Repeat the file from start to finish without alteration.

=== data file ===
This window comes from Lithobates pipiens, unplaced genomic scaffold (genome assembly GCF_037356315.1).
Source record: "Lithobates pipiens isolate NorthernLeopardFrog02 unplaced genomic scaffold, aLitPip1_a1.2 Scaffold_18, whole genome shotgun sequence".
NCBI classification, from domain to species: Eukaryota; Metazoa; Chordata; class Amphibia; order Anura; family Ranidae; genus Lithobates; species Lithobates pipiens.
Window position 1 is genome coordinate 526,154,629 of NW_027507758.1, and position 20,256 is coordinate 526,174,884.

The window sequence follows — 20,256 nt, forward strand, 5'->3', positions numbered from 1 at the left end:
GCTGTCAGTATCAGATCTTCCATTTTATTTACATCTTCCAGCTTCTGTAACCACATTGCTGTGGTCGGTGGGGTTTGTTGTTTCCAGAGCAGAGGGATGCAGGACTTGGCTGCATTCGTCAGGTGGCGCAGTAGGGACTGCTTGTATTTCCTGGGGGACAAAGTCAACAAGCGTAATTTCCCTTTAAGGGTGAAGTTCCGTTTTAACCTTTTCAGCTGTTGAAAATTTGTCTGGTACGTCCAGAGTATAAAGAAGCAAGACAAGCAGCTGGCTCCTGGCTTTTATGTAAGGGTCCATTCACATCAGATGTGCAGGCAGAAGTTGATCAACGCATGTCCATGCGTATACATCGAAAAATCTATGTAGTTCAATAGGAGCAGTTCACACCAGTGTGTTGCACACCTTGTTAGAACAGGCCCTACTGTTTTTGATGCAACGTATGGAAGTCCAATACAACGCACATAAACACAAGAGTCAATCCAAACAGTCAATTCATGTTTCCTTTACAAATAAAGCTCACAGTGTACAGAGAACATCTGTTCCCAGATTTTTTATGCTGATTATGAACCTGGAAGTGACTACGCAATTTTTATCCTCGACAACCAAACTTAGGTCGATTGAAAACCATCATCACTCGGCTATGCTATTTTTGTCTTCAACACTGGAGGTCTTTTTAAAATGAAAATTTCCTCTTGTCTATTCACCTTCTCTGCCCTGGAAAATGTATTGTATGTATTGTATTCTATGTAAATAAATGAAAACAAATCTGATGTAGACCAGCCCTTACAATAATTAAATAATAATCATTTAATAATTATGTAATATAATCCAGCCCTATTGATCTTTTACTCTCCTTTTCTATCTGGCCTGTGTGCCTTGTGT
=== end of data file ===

This window comes from Lithobates pipiens, unplaced genomic scaffold (genome assembly GCF_037356315.1).
Source record: "Lithobates pipiens isolate NorthernLeopardFrog02 unplaced genomic scaffold, aLitPip1_a1.2 Scaffold_18, whole genome shotgun sequence".
NCBI classification, from domain to species: Eukaryota; Metazoa; Chordata; class Amphibia; order Anura; family Ranidae; genus Lithobates; species Lithobates pipiens.
Window position 1 is genome coordinate 526,154,629 of NW_027507758.1, and position 20,256 is coordinate 526,174,884.

The window sequence follows — 20,256 nt, forward strand, 5'->3', positions numbered from 1 at the left end:
GCTGTCAGTATCAGATCTTCCATTTTATTTACATCTTCCAGCTTCTGTAACCACATTGCTGTGGTCGGTGGGGTTTGTTGTTTCCAGAGCAGAGGGATGCAGGACTTGGCTGCATTCGTCAGGTGGCGCAGTAGGGACTGCTTGTATTTCCTGGGGGACAAAGTCAACAAGCGTAATTTCCCTTTAAGGGTGAAGTTCCGTTTTAACCTTTTCAGCTGTTGAAAATTTGTCTGGTACGTCCAGAGTATAAAGAAGCAAGACAAGCAGCTGGCTCCTGGCTTTTATGTAAGGGTCCATTCACATCAGATGTGCAGGCAGAAGTTGATCAACGCATGTCCATGCGTATACATCGAAAAATCTATGTAGTTCAATAGGAGCAGTTCACACCAGTGTGTTGCACACCTTGTTAGAACAGGCCCTACTGTTTTTGATGCAACGTATGGAAGTCCAATACAACGCACATAAACACAAGAGTCAATCCAAACAGTCAATTCATGTTTCCTTTACAAATAAAGCTCACAGTGTACAGAGAACATCTGTTCCCAGATTTTTTATGCTGATTATGAACCTGGAAGTGACTACGCAATTTTTATCCTCGACAACCAAACTTAGGTCGATTGAAAACCATCATCACTCGGCTATGCTATTTTTGTCTTCAACACTGGAGGTCTTTTTAAAATGAAAATTTCCTCTTGTCTATTCACCTTCTCTGCCCTGGAAAATGTATTGTATGTATTGTATTCTATGTAAATAAATGAAAACAAATCTGATGTAGACCAGCCCTTACAATAATTAAATAATAATCATTTAATAATTATGTAATATAATCCAGCCCTATTGATCTTTTACTCTCCTTTTCTATCTGGCCTGTGTGCCTTGTGT